Although I agree in some respect, my contention lays more with how he defines creativity as an act of vision in the first place that must be acknowledged in the manner in which it was conceived. And to my mind, this is an argument for a kind of intentionalism. That creativity lies in what the creator visioned or intended and must be known as such. The simplest argument I have against it is that even the Artist themself does not know the kind of vision or intention which their work fully assumes. Or put differently, the work and experience the Artist does produces always exceeds and goes beyond the boundary of what they originally intended. Thus it is really only arbitrary and one additional factors among many others that we include the artist into the way we go about interpreting the work. Intentionalism ignores the external aspect to the creative production itself. An Artist don’t intend the way politics are going, the way economy is playing out, or what society is like, and the attitude they have therein; they can only peripherally respond to it and be apart of it. She would have to assume God-like status to be able to accurately manipulate every aspect of Life to properly achieve a vision that can be responded to. As Graham Harman likes to say, the reality of the object withdraws from the surface level qualities which are perceptively attached to it.
Its unsurprising Sean would use Music or Mathematics as examples because they are easiest to defend authorial intent. Composition in a way becomes a word used to justify any act of creativity which curates and exhibits a body of work that is created out of an assemblage that have yet to been previously curated. To Compose music or a painting or a film etc is to creatively and inventively curate/organise/ pre-existing materials in a way that has not been achieved previously. Creativity begins with innovation. It might be even to suggest that the Director of a film is not the sole individual to provide a creative work. There are hundreds of people collaborating that goes into producing a film. Yet would it be crazy or mad to suggest even that even non-human objects too also contribute to the effectiveness of the creative vision that cannot so easily be attributable to the individual alone even if that person is a pianist? That, despite one’s efforts in tuning the piano to one’s liking, adjusting the stall, and playing with a nice open room, there are additional elements that are actively contributing, affecting, how the music is playing out and how it is responded to. Just in the way the weather and humidity can change causing one’s fingers to swell, even stiffen, and so too the keys. Or if it is played at night which allows Phantom of the Opera to be that much more influencing emotionally. Or even in the very attitude of the Pianist herself which is affected by the daily rituals of life. The point to this speculative understanding of what it means to be a creative experience is that there is whole ensemble of affects that contribute to the way any work plays out, a whole vocabulary to the artwork that isn’t solely attributed to the inner grammar of the artist, which means Intentions has to contend with this very issue.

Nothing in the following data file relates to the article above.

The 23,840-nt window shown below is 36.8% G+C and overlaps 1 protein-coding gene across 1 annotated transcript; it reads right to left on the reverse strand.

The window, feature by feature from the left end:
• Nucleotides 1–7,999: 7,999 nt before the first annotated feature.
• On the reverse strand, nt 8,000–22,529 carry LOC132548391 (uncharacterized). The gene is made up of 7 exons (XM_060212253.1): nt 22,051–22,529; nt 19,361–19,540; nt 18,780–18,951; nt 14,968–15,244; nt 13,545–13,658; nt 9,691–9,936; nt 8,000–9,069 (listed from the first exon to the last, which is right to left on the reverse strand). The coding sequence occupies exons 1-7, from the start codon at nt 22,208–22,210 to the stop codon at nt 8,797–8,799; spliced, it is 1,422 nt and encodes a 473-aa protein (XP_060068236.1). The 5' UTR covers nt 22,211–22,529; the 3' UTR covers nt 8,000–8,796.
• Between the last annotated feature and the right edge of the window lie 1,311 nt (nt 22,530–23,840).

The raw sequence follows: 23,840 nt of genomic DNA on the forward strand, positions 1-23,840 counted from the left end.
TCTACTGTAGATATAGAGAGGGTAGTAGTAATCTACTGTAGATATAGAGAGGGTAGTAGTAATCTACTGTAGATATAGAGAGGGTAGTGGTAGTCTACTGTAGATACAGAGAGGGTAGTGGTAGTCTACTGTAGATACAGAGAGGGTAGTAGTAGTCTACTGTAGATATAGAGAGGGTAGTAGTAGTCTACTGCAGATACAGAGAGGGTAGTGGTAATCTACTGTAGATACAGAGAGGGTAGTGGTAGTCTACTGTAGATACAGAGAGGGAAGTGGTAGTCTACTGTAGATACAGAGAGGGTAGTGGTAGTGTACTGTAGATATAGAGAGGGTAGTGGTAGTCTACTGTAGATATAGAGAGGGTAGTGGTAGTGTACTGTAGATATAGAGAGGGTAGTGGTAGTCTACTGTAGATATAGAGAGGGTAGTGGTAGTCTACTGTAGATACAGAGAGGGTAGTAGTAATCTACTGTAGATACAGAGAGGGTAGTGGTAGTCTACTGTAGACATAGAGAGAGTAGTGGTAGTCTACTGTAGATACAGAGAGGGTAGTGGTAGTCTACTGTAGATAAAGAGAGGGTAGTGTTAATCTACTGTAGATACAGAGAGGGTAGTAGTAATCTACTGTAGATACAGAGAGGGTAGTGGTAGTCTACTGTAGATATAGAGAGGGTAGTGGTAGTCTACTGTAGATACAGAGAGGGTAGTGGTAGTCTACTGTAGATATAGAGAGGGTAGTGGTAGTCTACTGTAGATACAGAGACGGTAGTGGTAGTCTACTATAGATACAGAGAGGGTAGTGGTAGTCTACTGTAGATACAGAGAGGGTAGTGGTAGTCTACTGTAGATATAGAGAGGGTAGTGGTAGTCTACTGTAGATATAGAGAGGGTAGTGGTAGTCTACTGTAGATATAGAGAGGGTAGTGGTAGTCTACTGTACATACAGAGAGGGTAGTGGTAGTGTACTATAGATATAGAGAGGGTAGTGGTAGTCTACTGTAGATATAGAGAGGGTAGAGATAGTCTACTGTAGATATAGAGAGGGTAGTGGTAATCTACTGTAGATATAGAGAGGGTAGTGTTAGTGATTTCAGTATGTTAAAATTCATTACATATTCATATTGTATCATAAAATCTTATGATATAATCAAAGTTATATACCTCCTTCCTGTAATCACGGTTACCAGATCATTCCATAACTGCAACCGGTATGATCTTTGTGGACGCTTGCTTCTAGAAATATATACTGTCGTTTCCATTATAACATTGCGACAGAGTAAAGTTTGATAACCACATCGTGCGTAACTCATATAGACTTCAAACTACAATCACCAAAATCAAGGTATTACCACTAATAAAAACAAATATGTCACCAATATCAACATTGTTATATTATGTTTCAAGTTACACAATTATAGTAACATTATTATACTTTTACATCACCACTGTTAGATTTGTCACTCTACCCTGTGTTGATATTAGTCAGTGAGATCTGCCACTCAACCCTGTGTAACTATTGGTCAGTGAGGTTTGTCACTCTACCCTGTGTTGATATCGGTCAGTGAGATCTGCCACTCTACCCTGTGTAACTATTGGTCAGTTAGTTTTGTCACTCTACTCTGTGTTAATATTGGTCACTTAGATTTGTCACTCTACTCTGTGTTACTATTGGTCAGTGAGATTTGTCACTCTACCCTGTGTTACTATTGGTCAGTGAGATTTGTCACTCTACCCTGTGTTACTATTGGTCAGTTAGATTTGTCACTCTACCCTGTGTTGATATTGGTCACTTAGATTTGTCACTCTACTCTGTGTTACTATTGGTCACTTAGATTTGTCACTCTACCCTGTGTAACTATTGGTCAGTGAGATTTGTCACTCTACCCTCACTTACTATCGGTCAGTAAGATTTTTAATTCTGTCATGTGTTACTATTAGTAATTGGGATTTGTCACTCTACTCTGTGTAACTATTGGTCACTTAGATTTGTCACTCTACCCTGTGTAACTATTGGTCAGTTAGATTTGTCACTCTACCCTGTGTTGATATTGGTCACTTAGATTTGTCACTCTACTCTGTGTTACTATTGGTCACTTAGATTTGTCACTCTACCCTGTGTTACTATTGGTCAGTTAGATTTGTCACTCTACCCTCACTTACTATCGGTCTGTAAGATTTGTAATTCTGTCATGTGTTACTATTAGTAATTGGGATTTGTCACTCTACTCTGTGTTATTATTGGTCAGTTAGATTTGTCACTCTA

There are some other examples concerning games, physics and science (Harvard professor alert!) that I don’t feel necessary to attack because I don’t think they are worthwhile. But please, see for yourself. See Link Below:
I could suggest that the difference in conceiving Creativity is a difference of degree and not kind. Because I agree wholeheartedly with Sean when he says, “Creativity is one of the defining features of human beings. The capacity for genuine creativity, the kind of creativity that updates our understanding of the nature of being, that changes the way we understand what it is to be beautiful or good or true—that capacity is at the ground of what it is to be human”. To reiterate, creativity is what introduces us into conceptualizing and interacting with what is the seemingly familiar as the unfamiliar. And what is more familiar to us than ourselves? Creativity is to take ourselves outside ourselves. To enjoy an experience we don’t think we own. And yet nothing to me suggests AI or anything else for that matter is not capable of producing those kinds of moments.
Creativity for me thus far is defined in three terms: What it is, what it does, what it achieves.
What it is is innovation. What it does is self-other. What it achieves is elicit an experience that transcends the situation of the interaction between subject and object and is marked by an ability to create a metaphoric experience that cannot be reduced to down to either the object or concept alone – a kind of dualism. The Artwork is a self-othering object because it takes you away from the literal evaluation of it yet cannot be fully eradicated – nor be replaced without changing – by the metaphor which it summons. It is neither object (self) or Metaphor (other), but the necessary connection that combines and constitutes the experience via their connection. Artworks don’t exist in vacuums. They are objects situated in context-specific environments that influence the effect of the work. We must contend with the environment an artobject is produced in and the way it is produced in order to fully assess its being.